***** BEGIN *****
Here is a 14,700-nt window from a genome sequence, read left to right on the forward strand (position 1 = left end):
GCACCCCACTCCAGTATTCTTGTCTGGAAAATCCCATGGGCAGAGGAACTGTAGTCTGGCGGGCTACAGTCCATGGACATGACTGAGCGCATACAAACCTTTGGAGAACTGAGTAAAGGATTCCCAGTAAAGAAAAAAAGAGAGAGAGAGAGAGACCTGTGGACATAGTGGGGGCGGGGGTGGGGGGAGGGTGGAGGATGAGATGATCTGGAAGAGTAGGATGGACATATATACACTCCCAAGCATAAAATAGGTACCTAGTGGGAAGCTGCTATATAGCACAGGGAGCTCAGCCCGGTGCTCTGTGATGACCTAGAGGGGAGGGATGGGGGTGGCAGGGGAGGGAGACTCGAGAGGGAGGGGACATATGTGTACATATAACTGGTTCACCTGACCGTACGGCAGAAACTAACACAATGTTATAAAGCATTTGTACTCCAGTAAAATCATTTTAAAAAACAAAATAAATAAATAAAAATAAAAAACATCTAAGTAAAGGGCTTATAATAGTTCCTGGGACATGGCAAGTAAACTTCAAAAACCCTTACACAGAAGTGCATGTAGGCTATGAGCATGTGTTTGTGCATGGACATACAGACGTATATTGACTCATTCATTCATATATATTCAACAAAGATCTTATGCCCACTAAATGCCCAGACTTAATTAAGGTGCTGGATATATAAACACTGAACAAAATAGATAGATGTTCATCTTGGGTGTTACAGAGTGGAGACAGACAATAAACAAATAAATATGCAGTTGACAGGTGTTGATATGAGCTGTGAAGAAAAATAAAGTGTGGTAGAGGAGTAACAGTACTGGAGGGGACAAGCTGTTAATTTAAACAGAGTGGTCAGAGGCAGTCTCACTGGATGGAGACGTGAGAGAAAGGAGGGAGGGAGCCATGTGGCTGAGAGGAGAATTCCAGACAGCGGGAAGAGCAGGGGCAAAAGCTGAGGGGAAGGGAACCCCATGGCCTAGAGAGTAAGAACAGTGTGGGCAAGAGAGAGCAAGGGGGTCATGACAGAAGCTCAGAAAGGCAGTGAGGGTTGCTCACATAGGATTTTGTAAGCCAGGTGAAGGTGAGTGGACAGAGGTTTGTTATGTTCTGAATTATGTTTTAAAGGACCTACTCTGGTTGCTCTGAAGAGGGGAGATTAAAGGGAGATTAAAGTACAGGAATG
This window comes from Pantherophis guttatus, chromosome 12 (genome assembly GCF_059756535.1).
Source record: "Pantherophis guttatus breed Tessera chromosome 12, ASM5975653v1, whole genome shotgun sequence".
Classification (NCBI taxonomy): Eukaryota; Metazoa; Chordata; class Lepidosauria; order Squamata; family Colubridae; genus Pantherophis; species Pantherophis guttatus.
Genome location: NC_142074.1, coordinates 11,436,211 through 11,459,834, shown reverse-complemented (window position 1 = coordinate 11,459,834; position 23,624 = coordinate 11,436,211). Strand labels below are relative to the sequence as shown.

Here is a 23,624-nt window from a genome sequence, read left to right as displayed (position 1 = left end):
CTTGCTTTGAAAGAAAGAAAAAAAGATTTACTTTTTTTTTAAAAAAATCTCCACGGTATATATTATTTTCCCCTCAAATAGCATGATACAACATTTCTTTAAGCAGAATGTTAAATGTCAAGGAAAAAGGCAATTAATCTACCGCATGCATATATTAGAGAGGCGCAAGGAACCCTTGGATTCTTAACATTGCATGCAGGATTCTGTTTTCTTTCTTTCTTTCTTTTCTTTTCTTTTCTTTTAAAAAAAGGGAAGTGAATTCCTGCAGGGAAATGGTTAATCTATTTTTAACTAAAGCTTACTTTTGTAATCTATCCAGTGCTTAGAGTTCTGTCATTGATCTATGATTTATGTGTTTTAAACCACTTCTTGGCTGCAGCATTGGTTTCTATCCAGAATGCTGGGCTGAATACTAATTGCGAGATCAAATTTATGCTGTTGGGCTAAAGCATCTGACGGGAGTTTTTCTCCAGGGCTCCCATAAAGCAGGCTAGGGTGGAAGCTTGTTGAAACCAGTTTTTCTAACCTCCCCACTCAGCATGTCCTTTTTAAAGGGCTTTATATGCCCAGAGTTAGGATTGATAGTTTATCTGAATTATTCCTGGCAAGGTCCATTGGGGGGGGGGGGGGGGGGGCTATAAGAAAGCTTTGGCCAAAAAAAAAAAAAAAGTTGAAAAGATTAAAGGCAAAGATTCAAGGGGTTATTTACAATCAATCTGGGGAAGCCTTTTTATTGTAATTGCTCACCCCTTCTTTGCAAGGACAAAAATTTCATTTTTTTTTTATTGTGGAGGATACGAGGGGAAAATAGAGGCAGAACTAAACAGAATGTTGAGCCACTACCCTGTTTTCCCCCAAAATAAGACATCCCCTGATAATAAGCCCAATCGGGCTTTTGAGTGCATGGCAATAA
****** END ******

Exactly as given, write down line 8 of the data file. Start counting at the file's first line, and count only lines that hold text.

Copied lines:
CTTGCTTTGAAAGAAAGAAAAAAAGATTTACTTTTTTTTTAAAAAAATCTCCACGGTATATATTATTTTCCCCTCAAATAGCATGATACAACATTTCTTTAAGCAGAATGTTAAATGTCAAGGAAAAAGGCAATTAATCTACCGCATGCATATATTAGAGAGGCGCAAGGAACCCTTGGATTCTTAACATTGCATGCAGGATTCTGTTTTCTTTCTTTCTTTCTTTTCTTTTCTTTTCTTTTAAAAAAAGGGAAGTGAATTCCTGCAGGGAAATGGTTAATCTATTTTTAACTAAAGCTTACTTTTGTAATCTATCCAGTGCTTAGAGTTCTGTCATTGATCTATGATTTATGTGTTTTAAACCACTTCTTGGCTGCAGCATTGGTTTCTATCCAGAATGCTGGGCTGAATACTAATTGCGAGATCAAATTTATGCTGTTGGGCTAAAGCATCTGACGGGAGTTTTTCTCCAGGGCTCCCATAAAGCAGGCTAGGGTGGAAGCTTGTTGAAACCAGTTTTTCTAACCTCCCCACTCAGCATGTCCTTTTTAAAGGGCTTTATATGCCCAGAGTTAGGATTGATAGTTTATCTGAATTATTCCTGGCAAGGTCCATTGGGGGGGGGGGGGGGGGGGCTATAAGAAAGCTTTGGCCAAAAAAAAAAAAAAAGTTGAAAAGATTAAAGGCAAAGATTCAAGGGGTTATTTACAATCAATCTGGGGAAGCCTTTTTATTGTAATTGCTCACCCCTTCTTTGCAAGGACAAAAATTTCATTTTTTTTTTATTGTGGAGGATACGAGGGGAAAATAGAGGCAGAACTAAACAGAATGTTGAGCCACTACCCTGTTTTCCCCCAAAATAAGACATCCCCTGATAATAAGCCCAATCGGGCTTTTGAGTGCATGGCAATAA